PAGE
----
The price paid for discounting the social and political impact of your decisions is going to be high.

Coal Seam Gas industry has domestic and international hurdles ahead.

Institute for 21st Century Problem Solving

One of the most controversial new industries to emerge in the last ten years or so is coal seam gas, not only in Australia where the protest movement is picking up steam, but around the world. The US is ten years ahead and has experience with many of the outcomes. From New York to New Mexico, more than 100 municipalities have passed fracking bans or temporary moratoriums, according to FracTracker, a non-profit organization that compiles data on the oil and gas industry. The bans often put communities in direct conflict with states over the right to regulate the oil and gas industry. Now questions are being asked about whether all the pain has been worth it?

The Australian newspaper (September 12, 2013) reported that senior executive at oil and gas giant Conoco Phillips in Australia, Mike Nazroo, was recently arguing that tightness in gas supplies would be short-lived. According to Nazroo, the massive shale gas supplies of the USA are soon to be hitting global markets concurrently with the multi-use projects across Africa and elsewhere. In addition, there are a large number of gas projects going on across Europe, Russia and in Central Asia. As production from these fields moves to export mode, cheaper gas will be here to stay. The Australian suggests that this must put a question mark on the glowing report on Australia's industry recently delivered by BT and dampen the get rich dreams of many companies currently pushing governments around Australia to allow them to drill, often against the wishes of landowners, communities in general and local governments.

Recent survey data from social survey pollster Australian Opinion Research based on a random cross section of more than 5000 Australians 18+ indicated that the public is extremely suspicious about the coal seam gas industry and the governments that appear to be to be supporting it. The survey data below collected  prior to the election shows that just 21% of those surveyed believe that CSG will be the economic saviour it has been promoted to be and a mere 11% believe they can rely on governments to protect their interests when dealing with the coal seam gas industry. This is hardly a positive result for CSG.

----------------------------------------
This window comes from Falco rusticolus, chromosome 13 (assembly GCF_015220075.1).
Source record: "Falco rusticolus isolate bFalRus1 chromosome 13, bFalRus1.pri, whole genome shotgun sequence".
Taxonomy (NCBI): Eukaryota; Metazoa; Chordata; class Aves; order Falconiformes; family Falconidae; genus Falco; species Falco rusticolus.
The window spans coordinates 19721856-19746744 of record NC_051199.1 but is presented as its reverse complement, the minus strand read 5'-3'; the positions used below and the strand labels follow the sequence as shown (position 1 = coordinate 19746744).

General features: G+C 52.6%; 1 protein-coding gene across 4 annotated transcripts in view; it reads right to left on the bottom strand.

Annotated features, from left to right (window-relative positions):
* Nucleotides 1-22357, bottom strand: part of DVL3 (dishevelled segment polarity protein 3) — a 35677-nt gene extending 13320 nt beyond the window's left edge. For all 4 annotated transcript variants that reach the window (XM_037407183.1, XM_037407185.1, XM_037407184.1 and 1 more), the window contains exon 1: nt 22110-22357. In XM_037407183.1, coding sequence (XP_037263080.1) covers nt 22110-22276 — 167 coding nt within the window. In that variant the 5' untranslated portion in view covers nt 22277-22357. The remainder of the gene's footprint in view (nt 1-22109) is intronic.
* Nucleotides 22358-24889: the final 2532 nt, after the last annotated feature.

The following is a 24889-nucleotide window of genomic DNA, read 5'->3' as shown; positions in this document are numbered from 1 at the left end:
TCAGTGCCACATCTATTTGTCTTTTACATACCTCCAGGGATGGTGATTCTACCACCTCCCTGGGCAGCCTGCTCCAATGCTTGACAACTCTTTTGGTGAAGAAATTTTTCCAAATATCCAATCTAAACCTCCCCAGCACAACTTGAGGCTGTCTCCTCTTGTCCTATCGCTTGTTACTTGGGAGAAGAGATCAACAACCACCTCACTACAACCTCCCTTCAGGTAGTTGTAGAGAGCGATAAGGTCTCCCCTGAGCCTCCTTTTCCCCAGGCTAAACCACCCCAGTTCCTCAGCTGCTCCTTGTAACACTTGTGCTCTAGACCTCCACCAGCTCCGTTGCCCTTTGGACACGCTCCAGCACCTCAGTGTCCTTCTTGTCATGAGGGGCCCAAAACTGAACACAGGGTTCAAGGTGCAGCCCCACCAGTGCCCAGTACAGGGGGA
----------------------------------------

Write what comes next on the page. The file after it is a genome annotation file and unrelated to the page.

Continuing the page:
Failure to take into account the social impact of business decisions is likely to cause serious roadblocks for business according to a recent report by business services group KPMG  (The Australian, Business p19, Sept 16, 2013). The report noted that a social licence to operate differs from a government licence to operate (i.e. regulatory compliance). One is handed out by the government and the other by community stakeholders.

This is a clear example of the second pillar of the 21st Century business model developed by Checkmate Analytics which specifies the need to take into account in any new business venture, the social impact of the business plan. (See below)

As the above diagram shows, a 21st century business venture will not only need both political licence and social licence to succeed it must also take into account the role of the media.

The KPMG report according to The Australian notes that billions of dollars of future investment and revenue are at stake if industry fails to obtain a social licence. However, we would suggest that does not need to be a stumbling block if it is handled up front. It becomes costly only after dollars have been expended on the project then more dollars must be expended trying to salvage it. The solution is hidden in plain view. KPMG rightly argue that social licence will drive mining companies to seek better measurement of community attitudes and feelings and in the process become far more sophisticated in assessing social impact.

Of course we agree but argue that at the moment the CSG industry for example would appear to have a lot of assessing to do. In the end, a trade- off needs to be made in every community. This might involve looking critically at the prospects of a real increase in wealth and resources to the entire community (not just the investors) against the potential environmental, social and health risks attached to it. All in a community are stakeholders and all need to be able to have input into these decisions should they wish to do so.


1) Fracking involves injecting wells with millions of litres of water and chemicals to release trapped oil and gas. The chemicals have been shown to be toxic and the water usage is very high.

2. Comments by Mike Nazroo, Head of Commercial, Conoco Phillips, The Australian, Business section, Sept 12, 2013

3. Australian Opinion research is a 14 year veteran of online surveys in Australia and internationally and the first large scale online survey operator in Australia. The company regulatarly reports on social, political and business research and boasts a representative database of over 100,000 Australians together with access to more than one million additional survey respondents.

4. KPMG Report cited in the Australian Newspaper, Business section, p 19, Sept 16, 2013.

5. Fractracker links to an external site.

© Copyright 2013: Institute for 21st Century Problem Solving

The Institute for 21st Century Problem Solving is social sciences research institute which was formed from a belief that the pursuit of the social good can also provide significant ongoing rewards for business and NGO’s without bankrupting us morally.












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